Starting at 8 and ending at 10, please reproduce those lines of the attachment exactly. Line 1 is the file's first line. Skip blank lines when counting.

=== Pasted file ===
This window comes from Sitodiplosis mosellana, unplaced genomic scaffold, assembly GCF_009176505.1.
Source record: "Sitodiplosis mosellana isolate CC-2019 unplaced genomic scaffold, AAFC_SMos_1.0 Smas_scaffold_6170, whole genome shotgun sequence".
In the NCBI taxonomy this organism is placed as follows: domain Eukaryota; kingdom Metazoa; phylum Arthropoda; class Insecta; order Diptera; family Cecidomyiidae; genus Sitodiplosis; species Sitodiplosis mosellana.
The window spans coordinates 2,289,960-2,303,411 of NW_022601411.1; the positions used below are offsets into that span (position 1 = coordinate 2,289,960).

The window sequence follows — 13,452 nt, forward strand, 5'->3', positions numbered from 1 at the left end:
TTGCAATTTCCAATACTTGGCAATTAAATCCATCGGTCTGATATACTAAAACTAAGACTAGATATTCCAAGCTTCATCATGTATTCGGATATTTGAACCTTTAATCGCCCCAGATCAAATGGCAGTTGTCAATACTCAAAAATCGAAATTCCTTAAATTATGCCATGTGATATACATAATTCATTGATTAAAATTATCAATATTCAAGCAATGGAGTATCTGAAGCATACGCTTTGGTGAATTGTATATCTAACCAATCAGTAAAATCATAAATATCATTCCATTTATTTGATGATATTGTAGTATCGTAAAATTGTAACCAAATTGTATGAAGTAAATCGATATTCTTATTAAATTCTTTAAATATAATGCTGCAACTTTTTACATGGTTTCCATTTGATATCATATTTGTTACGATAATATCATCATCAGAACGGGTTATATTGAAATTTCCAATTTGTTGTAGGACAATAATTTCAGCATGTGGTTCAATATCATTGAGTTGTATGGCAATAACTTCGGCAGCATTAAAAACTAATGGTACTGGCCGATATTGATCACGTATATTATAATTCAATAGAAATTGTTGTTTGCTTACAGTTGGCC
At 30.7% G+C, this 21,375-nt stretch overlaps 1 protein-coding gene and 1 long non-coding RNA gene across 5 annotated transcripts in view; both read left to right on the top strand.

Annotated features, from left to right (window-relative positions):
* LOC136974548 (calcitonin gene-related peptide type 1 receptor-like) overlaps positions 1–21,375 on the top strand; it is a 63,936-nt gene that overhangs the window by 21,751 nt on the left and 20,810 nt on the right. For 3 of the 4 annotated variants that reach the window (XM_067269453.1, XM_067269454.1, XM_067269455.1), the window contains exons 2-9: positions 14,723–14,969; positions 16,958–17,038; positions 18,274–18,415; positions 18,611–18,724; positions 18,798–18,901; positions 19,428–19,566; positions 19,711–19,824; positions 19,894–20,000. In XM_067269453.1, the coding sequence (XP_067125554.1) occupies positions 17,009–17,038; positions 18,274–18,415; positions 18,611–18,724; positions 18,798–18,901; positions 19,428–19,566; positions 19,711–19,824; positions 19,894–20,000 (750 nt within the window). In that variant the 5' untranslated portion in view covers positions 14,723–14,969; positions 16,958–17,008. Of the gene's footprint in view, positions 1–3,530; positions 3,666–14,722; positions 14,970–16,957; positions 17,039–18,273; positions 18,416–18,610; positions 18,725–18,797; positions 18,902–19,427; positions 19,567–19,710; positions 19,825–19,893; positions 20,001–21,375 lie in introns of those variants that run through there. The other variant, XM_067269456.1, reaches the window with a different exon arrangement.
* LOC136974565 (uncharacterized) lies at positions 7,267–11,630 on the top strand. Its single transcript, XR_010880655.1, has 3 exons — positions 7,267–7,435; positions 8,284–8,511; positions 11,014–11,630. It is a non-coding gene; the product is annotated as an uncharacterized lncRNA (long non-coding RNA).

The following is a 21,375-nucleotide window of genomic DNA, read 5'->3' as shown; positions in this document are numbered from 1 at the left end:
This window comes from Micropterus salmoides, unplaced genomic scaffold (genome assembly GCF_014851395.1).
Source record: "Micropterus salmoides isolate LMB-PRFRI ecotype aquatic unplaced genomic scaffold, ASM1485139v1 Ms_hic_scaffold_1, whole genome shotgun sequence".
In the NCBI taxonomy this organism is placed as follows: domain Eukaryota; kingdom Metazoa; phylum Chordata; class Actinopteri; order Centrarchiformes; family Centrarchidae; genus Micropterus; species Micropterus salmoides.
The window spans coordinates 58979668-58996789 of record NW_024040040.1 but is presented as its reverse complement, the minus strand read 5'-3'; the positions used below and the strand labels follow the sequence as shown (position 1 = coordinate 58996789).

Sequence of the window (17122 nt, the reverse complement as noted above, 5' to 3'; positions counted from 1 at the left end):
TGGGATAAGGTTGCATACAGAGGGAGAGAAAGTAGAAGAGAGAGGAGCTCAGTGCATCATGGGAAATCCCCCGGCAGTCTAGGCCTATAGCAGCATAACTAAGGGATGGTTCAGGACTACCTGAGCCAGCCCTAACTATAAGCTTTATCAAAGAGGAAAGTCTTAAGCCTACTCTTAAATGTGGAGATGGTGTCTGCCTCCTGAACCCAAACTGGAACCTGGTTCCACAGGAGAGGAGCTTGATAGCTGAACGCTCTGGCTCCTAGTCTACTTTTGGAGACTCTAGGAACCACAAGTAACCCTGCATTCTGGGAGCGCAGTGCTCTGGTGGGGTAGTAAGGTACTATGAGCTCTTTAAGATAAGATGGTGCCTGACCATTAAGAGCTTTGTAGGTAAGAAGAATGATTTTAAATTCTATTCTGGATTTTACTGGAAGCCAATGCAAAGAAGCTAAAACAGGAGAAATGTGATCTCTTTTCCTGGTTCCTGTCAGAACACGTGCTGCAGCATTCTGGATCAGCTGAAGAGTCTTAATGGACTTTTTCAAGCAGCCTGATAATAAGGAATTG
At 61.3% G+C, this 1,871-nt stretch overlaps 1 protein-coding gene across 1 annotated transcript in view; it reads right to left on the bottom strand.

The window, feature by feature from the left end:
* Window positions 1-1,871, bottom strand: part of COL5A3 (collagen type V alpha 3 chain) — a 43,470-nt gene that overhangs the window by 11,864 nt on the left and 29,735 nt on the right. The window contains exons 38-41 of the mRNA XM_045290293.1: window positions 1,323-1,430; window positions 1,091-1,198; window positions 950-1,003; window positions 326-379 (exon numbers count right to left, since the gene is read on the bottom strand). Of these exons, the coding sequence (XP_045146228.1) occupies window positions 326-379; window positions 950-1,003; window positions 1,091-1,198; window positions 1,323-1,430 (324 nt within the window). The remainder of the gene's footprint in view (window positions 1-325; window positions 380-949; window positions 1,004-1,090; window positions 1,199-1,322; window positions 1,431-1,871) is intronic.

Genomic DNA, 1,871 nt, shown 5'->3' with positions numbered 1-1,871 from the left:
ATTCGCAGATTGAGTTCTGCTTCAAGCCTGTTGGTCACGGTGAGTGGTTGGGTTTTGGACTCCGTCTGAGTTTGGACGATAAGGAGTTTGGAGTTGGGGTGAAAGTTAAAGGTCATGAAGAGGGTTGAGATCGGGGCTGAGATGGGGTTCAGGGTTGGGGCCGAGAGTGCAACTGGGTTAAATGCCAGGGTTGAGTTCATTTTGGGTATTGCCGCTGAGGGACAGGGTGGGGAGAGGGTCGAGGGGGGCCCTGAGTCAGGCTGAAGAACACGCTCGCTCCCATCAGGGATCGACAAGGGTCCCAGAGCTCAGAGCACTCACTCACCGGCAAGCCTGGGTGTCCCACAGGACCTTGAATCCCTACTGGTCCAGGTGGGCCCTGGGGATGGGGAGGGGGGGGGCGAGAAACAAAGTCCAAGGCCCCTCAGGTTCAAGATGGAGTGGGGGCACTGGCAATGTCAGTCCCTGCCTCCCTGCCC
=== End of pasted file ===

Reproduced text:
Annotated features, from left to right (window-relative positions):
* LOC136974548 (calcitonin gene-related peptide type 1 receptor-like) overlaps positions 1–21,375 on the top strand; it is a 63,936-nt gene that overhangs the window by 21,751 nt on the left and 20,810 nt on the right. For 3 of the 4 annotated variants that reach the window (XM_067269453.1, XM_067269454.1, XM_067269455.1), the window contains exons 2-9: positions 14,723–14,969; positions 16,958–17,038; positions 18,274–18,415; positions 18,611–18,724; positions 18,798–18,901; positions 19,428–19,566; positions 19,711–19,824; positions 19,894–20,000. In XM_067269453.1, the coding sequence (XP_067125554.1) occupies positions 17,009–17,038; positions 18,274–18,415; positions 18,611–18,724; positions 18,798–18,901; positions 19,428–19,566; positions 19,711–19,824; positions 19,894–20,000 (750 nt within the window). In that variant the 5' untranslated portion in view covers positions 14,723–14,969; positions 16,958–17,008. Of the gene's footprint in view, positions 1–3,530; positions 3,666–14,722; positions 14,970–16,957; positions 17,039–18,273; positions 18,416–18,610; positions 18,725–18,797; positions 18,902–19,427; positions 19,567–19,710; positions 19,825–19,893; positions 20,001–21,375 lie in introns of those variants that run through there. The other variant, XM_067269456.1, reaches the window with a different exon arrangement.
* LOC136974565 (uncharacterized) lies at positions 7,267–11,630 on the top strand. Its single transcript, XR_010880655.1, has 3 exons — positions 7,267–7,435; positions 8,284–8,511; positions 11,014–11,630. It is a non-coding gene; the product is annotated as an uncharacterized lncRNA (long non-coding RNA).